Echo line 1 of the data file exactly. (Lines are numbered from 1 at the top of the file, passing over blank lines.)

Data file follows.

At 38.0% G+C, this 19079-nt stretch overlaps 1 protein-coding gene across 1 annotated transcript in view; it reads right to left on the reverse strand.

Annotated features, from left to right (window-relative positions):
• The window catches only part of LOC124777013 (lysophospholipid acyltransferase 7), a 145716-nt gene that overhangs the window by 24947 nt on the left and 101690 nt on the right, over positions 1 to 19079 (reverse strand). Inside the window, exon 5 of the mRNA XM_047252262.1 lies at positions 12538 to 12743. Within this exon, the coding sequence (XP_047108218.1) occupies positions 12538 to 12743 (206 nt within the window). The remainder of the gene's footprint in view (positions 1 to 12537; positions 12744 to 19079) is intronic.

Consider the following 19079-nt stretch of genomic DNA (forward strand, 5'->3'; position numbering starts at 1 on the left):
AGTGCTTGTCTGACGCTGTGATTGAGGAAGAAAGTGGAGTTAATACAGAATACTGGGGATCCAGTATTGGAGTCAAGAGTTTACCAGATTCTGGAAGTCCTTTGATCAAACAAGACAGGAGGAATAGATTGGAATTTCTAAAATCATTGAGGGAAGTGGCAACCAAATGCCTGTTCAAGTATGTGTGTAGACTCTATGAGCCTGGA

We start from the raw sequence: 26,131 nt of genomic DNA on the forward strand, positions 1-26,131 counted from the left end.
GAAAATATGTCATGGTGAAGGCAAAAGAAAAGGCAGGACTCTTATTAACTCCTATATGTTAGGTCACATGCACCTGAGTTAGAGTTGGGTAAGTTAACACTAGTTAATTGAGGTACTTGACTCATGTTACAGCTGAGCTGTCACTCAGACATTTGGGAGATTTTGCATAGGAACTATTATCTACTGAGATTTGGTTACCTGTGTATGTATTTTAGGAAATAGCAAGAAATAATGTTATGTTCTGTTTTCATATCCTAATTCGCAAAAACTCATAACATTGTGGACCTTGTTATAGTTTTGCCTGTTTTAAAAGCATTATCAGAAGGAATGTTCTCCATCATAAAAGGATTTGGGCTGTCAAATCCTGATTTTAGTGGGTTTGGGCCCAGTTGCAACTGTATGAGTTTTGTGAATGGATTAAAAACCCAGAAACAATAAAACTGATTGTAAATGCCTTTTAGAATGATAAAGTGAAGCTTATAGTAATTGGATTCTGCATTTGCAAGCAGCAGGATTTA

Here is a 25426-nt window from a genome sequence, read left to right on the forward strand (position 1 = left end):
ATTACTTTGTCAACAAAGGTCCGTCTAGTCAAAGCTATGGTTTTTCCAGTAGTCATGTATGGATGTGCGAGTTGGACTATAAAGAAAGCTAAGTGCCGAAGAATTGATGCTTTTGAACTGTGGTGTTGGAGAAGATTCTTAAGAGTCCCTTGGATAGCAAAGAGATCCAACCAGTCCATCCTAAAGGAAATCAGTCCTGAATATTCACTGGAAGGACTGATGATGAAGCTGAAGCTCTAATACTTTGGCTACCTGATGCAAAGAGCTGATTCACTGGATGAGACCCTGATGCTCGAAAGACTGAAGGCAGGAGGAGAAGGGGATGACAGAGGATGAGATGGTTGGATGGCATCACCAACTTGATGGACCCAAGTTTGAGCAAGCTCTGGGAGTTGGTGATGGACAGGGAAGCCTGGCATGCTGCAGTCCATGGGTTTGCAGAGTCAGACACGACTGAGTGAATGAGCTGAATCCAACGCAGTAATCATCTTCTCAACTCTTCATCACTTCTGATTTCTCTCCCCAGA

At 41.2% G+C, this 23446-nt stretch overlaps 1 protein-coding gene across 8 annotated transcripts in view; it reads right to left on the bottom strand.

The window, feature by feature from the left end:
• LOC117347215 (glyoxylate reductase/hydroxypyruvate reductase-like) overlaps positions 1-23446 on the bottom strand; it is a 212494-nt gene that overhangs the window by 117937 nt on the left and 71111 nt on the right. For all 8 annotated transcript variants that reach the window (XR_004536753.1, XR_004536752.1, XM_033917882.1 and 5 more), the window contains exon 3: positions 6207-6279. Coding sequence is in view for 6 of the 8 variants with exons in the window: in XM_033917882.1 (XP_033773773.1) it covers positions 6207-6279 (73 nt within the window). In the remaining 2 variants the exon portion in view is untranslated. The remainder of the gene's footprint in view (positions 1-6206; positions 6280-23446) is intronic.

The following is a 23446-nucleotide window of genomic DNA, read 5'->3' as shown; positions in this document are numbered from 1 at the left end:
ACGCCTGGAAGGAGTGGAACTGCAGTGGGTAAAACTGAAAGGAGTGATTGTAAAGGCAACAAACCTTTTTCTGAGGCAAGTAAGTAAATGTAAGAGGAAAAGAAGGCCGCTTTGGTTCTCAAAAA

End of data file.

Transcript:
At 38.0% G+C, this 19079-nt stretch overlaps 1 protein-coding gene across 1 annotated transcript in view; it reads right to left on the reverse strand.